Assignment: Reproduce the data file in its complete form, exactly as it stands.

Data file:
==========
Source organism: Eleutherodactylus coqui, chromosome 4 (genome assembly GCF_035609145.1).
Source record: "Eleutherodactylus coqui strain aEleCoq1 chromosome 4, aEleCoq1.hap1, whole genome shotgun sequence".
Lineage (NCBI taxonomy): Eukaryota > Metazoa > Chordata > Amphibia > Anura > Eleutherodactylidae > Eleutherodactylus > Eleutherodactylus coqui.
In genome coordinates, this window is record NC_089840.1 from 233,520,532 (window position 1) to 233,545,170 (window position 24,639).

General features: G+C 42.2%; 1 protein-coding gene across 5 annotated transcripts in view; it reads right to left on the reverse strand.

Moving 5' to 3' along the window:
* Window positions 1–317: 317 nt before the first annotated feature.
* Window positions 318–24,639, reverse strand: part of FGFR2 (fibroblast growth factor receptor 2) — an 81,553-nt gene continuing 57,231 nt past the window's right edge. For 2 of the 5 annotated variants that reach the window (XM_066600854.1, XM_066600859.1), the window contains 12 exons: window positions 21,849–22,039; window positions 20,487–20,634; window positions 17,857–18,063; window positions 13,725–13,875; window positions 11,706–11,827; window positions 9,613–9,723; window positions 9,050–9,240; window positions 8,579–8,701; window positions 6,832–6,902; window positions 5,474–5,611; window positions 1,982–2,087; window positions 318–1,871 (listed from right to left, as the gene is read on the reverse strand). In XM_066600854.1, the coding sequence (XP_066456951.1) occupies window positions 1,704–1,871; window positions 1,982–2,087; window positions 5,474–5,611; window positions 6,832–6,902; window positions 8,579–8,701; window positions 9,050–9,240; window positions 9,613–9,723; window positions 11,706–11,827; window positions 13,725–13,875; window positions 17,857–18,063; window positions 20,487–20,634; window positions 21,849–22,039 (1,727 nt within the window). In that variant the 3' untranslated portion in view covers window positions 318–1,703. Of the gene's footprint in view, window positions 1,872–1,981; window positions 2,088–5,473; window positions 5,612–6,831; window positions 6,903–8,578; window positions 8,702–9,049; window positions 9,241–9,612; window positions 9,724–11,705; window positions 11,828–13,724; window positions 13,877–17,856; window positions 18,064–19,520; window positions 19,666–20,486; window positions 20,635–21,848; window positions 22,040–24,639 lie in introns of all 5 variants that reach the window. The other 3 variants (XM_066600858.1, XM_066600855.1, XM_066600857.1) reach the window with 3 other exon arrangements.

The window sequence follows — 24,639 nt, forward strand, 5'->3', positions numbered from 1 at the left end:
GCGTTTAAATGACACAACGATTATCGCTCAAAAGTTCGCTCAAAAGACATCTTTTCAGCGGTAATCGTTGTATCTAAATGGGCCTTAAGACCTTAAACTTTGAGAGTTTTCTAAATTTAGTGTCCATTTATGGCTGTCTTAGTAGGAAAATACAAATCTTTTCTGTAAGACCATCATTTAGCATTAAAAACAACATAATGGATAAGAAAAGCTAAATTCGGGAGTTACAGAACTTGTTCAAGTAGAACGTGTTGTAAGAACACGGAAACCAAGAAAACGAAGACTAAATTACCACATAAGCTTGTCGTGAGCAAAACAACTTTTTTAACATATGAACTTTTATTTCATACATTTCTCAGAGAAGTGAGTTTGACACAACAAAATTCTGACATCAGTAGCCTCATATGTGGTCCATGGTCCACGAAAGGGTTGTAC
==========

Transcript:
Source organism: Eleutherodactylus coqui, chromosome 4 (genome assembly GCF_035609145.1).
Source record: "Eleutherodactylus coqui strain aEleCoq1 chromosome 4, aEleCoq1.hap1, whole genome shotgun sequence".
Lineage (NCBI taxonomy): Eukaryota > Metazoa > Chordata > Amphibia > Anura > Eleutherodactylidae > Eleutherodactylus > Eleutherodactylus coqui.
In genome coordinates, this window is record NC_089840.1 from 233,520,532 (window position 1) to 233,545,170 (window position 24,639).

General features: G+C 42.2%; 1 protein-coding gene across 5 annotated transcripts in view; it reads right to left on the reverse strand.

Moving 5' to 3' along the window:
* Window positions 1–317: 317 nt before the first annotated feature.
* Window positions 318–24,639, reverse strand: part of FGFR2 (fibroblast growth factor receptor 2) — an 81,553-nt gene continuing 57,231 nt past the window's right edge. For 2 of the 5 annotated variants that reach the window (XM_066600854.1, XM_066600859.1), the window contains 12 exons: window positions 21,849–22,039; window positions 20,487–20,634; window positions 17,857–18,063; window positions 13,725–13,875; window positions 11,706–11,827; window positions 9,613–9,723; window positions 9,050–9,240; window positions 8,579–8,701; window positions 6,832–6,902; window positions 5,474–5,611; window positions 1,982–2,087; window positions 318–1,871 (listed from right to left, as the gene is read on the reverse strand). In XM_066600854.1, the coding sequence (XP_066456951.1) occupies window positions 1,704–1,871; window positions 1,982–2,087; window positions 5,474–5,611; window positions 6,832–6,902; window positions 8,579–8,701; window positions 9,050–9,240; window positions 9,613–9,723; window positions 11,706–11,827; window positions 13,725–13,875; window positions 17,857–18,063; window positions 20,487–20,634; window positions 21,849–22,039 (1,727 nt within the window). In that variant the 3' untranslated portion in view covers window positions 318–1,703. Of the gene's footprint in view, window positions 1,872–1,981; window positions 2,088–5,473; window positions 5,612–6,831; window positions 6,903–8,578; window positions 8,702–9,049; window positions 9,241–9,612; window positions 9,724–11,705; window positions 11,828–13,724; window positions 13,877–17,856; window positions 18,064–19,520; window positions 19,666–20,486; window positions 20,635–21,848; window positions 22,040–24,639 lie in introns of all 5 variants that reach the window. The other 3 variants (XM_066600858.1, XM_066600855.1, XM_066600857.1) reach the window with 3 other exon arrangements.

The window sequence follows — 24,639 nt, forward strand, 5'->3', positions numbered from 1 at the left end:
GCGTTTAAATGACACAACGATTATCGCTCAAAAGTTCGCTCAAAAGACATCTTTTCAGCGGTAATCGTTGTATCTAAATGGGCCTTAAGACCTTAAACTTTGAGAGTTTTCTAAATTTAGTGTCCATTTATGGCTGTCTTAGTAGGAAAATACAAATCTTTTCTGTAAGACCATCATTTAGCATTAAAAACAACATAATGGATAAGAAAAGCTAAATTCGGGAGTTACAGAACTTGTTCAAGTAGAACGTGTTGTAAGAACACGGAAACCAAGAAAACGAAGACTAAATTACCACATAAGCTTGTCGTGAGCAAAACAACTTTTTTAACATATGAACTTTTATTTCATACATTTCTCAGAGAAGTGAGTTTGACACAACAAAATTCTGACATCAGTAGCCTCATATGTGGTCCATGGTCCACGAAAGGGTTGTAC